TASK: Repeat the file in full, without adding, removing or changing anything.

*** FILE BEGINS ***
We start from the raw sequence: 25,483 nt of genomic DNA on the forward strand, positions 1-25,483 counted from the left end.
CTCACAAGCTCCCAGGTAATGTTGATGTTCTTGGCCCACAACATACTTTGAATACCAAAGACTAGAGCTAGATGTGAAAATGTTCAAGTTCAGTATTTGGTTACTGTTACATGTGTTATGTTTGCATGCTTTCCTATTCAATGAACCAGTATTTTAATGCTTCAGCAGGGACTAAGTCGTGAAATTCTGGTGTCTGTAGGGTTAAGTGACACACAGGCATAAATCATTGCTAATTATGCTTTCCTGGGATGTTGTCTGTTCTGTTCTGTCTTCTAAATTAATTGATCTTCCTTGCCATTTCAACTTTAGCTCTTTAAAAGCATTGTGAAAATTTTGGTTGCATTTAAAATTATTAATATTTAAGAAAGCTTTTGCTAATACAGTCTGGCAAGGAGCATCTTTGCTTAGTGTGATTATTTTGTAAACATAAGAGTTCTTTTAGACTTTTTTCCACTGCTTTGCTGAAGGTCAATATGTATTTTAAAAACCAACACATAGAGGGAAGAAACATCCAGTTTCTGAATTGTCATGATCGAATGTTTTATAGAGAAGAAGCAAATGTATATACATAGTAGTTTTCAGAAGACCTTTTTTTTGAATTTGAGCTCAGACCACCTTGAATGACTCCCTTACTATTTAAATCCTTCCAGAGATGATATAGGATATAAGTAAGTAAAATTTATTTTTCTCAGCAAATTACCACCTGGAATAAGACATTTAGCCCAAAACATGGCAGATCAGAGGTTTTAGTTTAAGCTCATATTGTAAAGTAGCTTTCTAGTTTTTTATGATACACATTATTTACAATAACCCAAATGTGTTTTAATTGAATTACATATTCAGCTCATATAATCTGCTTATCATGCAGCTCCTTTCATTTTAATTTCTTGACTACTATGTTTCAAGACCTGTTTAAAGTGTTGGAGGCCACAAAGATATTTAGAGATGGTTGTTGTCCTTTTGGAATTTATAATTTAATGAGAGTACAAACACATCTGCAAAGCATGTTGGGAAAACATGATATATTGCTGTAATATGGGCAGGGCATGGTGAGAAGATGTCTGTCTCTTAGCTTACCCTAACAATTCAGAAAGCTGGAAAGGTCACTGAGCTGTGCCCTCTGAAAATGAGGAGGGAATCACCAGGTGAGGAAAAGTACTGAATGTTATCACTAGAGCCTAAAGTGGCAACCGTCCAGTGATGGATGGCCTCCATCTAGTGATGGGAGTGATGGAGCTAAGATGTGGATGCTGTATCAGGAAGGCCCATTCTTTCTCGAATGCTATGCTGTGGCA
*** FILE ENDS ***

We start from the raw sequence: 25,483 nt of genomic DNA on the forward strand, positions 1-25,483 counted from the left end.
CTCACAAGCTCCCAGGTAATGTTGATGTTCTTGGCCCACAACATACTTTGAATACCAAAGACTAGAGCTAGATGTGAAAATGTTCAAGTTCAGTATTTGGTTACTGTTACATGTGTTATGTTTGCATGCTTTCCTATTCAATGAACCAGTATTTTAATGCTTCAGCAGGGACTAAGTCGTGAAATTCTGGTGTCTGTAGGGTTAAGTGACACACAGGCATAAATCATTGCTAATTATGCTTTCCTGGGATGTTGTCTGTTCTGTTCTGTCTTCTAAATTAATTGATCTTCCTTGCCATTTCAACTTTAGCTCTTTAAAAGCATTGTGAAAATTTTGGTTGCATTTAAAATTATTAATATTTAAGAAAGCTTTTGCTAATACAGTCTGGCAAGGAGCATCTTTGCTTAGTGTGATTATTTTGTAAACATAAGAGTTCTTTTAGACTTTTTTCCACTGCTTTGCTGAAGGTCAATATGTATTTTAAAAACCAACACATAGAGGGAAGAAACATCCAGTTTCTGAATTGTCATGATCGAATGTTTTATAGAGAAGAAGCAAATGTATATACATAGTAGTTTTCAGAAGACCTTTTTTTTGAATTTGAGCTCAGACCACCTTGAATGACTCCCTTACTATTTAAATCCTTCCAGAGATGATATAGGATATAAGTAAGTAAAATTTATTTTTCTCAGCAAATTACCACCTGGAATAAGACATTTAGCCCAAAACATGGCAGATCAGAGGTTTTAGTTTAAGCTCATATTGTAAAGTAGCTTTCTAGTTTTTTATGATACACATTATTTACAATAACCCAAATGTGTTTTAATTGAATTACATATTCAGCTCATATAATCTGCTTATCATGCAGCTCCTTTCATTTTAATTTCTTGACTACTATGTTTCAAGACCTGTTTAAAGTGTTGGAGGCCACAAAGATATTTAGAGATGGTTGTTGTCCTTTTGGAATTTATAATTTAATGAGAGTACAAACACATCTGCAAAGCATGTTGGGAAAACATGATATATTGCTGTAATATGGGCAGGGCATGGTGAGAAGATGTCTGTCTCTTAGCTTACCCTAACAATTCAGAAAGCTGGAAAGGTCACTGAGCTGTGCCCTCTGAAAATGAGGAGGGAATCACCAGGTGAGGAAAAGTACTGAATGTTATCACTAGAGCCTAAAGTGGCAACCGTCCAGTGATGGATGGCCTCCATCTAGTGATGGGAGTGATGGAGCTAAGATGTGGATGCTGTATCAGGAAGGCCCATTCTTTCTCGAATGCTATGCTGTGGCA